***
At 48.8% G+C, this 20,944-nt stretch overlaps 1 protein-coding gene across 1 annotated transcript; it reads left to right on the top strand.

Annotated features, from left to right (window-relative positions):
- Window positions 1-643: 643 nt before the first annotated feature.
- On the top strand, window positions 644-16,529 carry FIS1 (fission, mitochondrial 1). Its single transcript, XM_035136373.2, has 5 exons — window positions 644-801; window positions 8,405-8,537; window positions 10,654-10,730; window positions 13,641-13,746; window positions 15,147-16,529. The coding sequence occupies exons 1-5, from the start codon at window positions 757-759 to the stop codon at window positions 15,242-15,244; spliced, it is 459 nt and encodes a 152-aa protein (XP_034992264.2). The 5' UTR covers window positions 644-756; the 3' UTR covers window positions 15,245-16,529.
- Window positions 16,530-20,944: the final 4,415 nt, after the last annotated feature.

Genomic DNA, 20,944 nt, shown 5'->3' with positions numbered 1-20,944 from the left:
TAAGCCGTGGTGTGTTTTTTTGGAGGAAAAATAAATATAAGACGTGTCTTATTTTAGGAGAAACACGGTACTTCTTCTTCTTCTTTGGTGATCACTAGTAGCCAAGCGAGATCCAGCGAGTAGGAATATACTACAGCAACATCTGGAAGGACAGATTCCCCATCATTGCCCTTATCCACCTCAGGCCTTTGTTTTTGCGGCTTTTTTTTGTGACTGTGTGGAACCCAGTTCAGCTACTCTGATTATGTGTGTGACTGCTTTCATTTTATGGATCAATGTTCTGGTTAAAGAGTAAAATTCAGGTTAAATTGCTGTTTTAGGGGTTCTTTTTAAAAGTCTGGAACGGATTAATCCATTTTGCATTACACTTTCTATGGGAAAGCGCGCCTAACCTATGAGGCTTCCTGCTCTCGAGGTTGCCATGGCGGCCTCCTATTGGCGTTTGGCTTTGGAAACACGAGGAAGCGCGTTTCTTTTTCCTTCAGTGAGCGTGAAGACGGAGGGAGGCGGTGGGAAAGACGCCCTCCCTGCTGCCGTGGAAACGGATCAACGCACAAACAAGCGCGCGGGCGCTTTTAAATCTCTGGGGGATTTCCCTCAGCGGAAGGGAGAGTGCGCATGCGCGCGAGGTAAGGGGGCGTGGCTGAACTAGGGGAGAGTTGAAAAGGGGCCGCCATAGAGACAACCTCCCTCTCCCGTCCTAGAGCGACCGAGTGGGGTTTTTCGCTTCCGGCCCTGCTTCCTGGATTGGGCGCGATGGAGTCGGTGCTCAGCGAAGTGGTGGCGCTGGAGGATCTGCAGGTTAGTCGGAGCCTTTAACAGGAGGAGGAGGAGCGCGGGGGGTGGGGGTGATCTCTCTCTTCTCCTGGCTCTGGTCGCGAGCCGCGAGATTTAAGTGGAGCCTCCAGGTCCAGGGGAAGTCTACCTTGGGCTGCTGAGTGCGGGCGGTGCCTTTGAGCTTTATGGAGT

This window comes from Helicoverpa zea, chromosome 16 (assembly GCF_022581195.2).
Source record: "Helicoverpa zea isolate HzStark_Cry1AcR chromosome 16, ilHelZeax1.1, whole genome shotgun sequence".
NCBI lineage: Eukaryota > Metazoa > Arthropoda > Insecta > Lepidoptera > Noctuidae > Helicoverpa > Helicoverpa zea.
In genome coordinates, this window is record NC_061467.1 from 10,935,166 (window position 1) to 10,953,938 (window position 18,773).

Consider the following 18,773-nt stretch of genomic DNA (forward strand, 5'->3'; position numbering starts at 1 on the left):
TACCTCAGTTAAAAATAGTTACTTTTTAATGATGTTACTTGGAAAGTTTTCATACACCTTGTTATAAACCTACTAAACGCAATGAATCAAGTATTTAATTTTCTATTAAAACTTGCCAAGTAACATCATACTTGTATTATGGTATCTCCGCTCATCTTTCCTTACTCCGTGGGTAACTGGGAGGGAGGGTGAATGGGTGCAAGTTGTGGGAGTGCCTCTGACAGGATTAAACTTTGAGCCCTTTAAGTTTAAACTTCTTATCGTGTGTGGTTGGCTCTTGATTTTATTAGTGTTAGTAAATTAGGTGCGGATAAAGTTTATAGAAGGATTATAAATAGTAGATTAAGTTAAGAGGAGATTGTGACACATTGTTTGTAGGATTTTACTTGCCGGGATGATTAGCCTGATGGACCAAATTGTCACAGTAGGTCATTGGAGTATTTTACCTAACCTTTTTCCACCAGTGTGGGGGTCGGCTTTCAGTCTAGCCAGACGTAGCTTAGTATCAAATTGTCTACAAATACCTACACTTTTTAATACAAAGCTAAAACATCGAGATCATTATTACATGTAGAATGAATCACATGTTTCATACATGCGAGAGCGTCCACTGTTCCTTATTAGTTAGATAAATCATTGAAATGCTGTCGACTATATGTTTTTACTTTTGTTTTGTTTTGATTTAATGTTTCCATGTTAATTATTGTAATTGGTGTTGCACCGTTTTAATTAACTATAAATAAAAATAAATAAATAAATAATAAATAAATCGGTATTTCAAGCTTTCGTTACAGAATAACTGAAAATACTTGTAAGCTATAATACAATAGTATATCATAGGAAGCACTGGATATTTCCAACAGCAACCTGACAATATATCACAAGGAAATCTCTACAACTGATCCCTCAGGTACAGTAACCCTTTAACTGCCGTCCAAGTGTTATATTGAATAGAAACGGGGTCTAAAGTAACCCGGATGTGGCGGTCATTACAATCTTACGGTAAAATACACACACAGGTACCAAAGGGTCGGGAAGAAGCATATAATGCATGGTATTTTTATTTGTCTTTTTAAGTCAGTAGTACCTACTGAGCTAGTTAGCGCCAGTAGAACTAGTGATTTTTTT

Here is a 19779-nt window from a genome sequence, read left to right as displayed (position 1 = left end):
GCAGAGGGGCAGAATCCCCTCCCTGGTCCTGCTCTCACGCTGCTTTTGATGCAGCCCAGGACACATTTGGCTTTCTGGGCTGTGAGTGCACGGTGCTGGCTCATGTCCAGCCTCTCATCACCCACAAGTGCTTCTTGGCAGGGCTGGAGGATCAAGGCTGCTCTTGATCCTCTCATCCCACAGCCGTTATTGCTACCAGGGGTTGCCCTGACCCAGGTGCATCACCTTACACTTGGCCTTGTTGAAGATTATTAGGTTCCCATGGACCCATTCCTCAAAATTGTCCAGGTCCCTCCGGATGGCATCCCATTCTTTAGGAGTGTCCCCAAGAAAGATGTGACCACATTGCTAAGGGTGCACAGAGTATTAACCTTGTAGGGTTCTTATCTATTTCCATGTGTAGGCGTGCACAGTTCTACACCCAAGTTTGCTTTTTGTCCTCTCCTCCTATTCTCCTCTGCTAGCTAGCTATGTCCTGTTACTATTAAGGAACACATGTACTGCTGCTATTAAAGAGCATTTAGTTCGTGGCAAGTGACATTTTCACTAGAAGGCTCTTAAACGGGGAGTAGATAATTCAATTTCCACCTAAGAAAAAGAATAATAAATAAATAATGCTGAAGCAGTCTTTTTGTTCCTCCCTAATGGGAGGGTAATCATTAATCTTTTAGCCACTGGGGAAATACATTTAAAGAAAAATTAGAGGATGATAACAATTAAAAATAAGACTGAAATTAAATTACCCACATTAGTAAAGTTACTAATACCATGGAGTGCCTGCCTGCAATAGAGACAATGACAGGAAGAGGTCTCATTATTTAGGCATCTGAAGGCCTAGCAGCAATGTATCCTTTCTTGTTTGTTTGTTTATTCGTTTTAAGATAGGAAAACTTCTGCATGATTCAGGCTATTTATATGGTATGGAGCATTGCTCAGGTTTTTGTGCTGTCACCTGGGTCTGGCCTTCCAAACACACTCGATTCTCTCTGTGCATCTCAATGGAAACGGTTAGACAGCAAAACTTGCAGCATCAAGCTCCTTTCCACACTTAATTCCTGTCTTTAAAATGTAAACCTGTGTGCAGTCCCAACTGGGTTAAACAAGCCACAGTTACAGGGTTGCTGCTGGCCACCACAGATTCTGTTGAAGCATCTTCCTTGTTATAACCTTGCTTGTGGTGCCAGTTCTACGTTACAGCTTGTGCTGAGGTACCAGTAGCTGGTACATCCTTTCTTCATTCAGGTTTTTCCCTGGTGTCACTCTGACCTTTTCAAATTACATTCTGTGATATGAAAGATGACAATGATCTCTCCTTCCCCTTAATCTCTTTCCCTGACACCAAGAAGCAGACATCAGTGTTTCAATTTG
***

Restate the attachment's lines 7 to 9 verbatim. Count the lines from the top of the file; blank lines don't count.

TAAGCCGTGGTGTGTTTTTTTGGAGGAAAAATAAATATAAGACGTGTCTTATTTTAGGAGAAACACGGTACTTCTTCTTCTTCTTTGGTGATCACTAGTAGCCAAGCGAGATCCAGCGAGTAGGAATATACTACAGCAACATCTGGAAGGACAGATTCCCCATCATTGCCCTTATCCACCTCAGGCCTTTGTTTTTGCGGCTTTTTTTTGTGACTGTGTGGAACCCAGTTCAGCTACTCTGATTATGTGTGTGACTGCTTTCATTTTATGGATCAATGTTCTGGTTAAAGAGTAAAATTCAGGTTAAATTGCTGTTTTAGGGGTTCTTTTTAAAAGTCTGGAACGGATTAATCCATTTTGCATTACACTTTCTATGGGAAAGCGCGCCTAACCTATGAGGCTTCCTGCTCTCGAGGTTGCCATGGCGGCCTCCTATTGGCGTTTGGCTTTGGAAACACGAGGAAGCGCGTTTCTTTTTCCTTCAGTGAGCGTGAAGACGGAGGGAGGCGGTGGGAAAGACGCCCTCCCTGCTGCCGTGGAAACGGATCAACGCACAAACAAGCGCGCGGGCGCTTTTAAATCTCTGGGGGATTTCCCTCAGCGGAAGGGAGAGTGCGCATGCGCGCGAGGTAAGGGGGCGTGGCTGAACTAGGGGAGAGTTGAAAAGGGGCCGCCATAGAGACAACCTCCCTCTCCCGTCCTAGAGCGACCGAGTGGGGTTTTTCGCTTCCGGCCCTGCTTCCTGGATTGGGCGCGATGGAGTCGGTGCTCAGCGAAGTGGTGGCGCTGGAGGATCTGCAGGTTAGTCGGAGCCTTTAACAGGAGGAGGAGGAGCGCGGGGGGTGGGGGTGATCTCTCTCTTCTCCTGGCTCTGGTCGCGAGCCGCGAGATTTAAGTGGAGCCTCCAGGTCCAGGGGAAGTCTACCTTGGGCTGCTGAGTGCGGGCGGTGCCTTTGAGCTTTATGGAGT

This window comes from Helicoverpa zea, chromosome 16 (assembly GCF_022581195.2).
Source record: "Helicoverpa zea isolate HzStark_Cry1AcR chromosome 16, ilHelZeax1.1, whole genome shotgun sequence".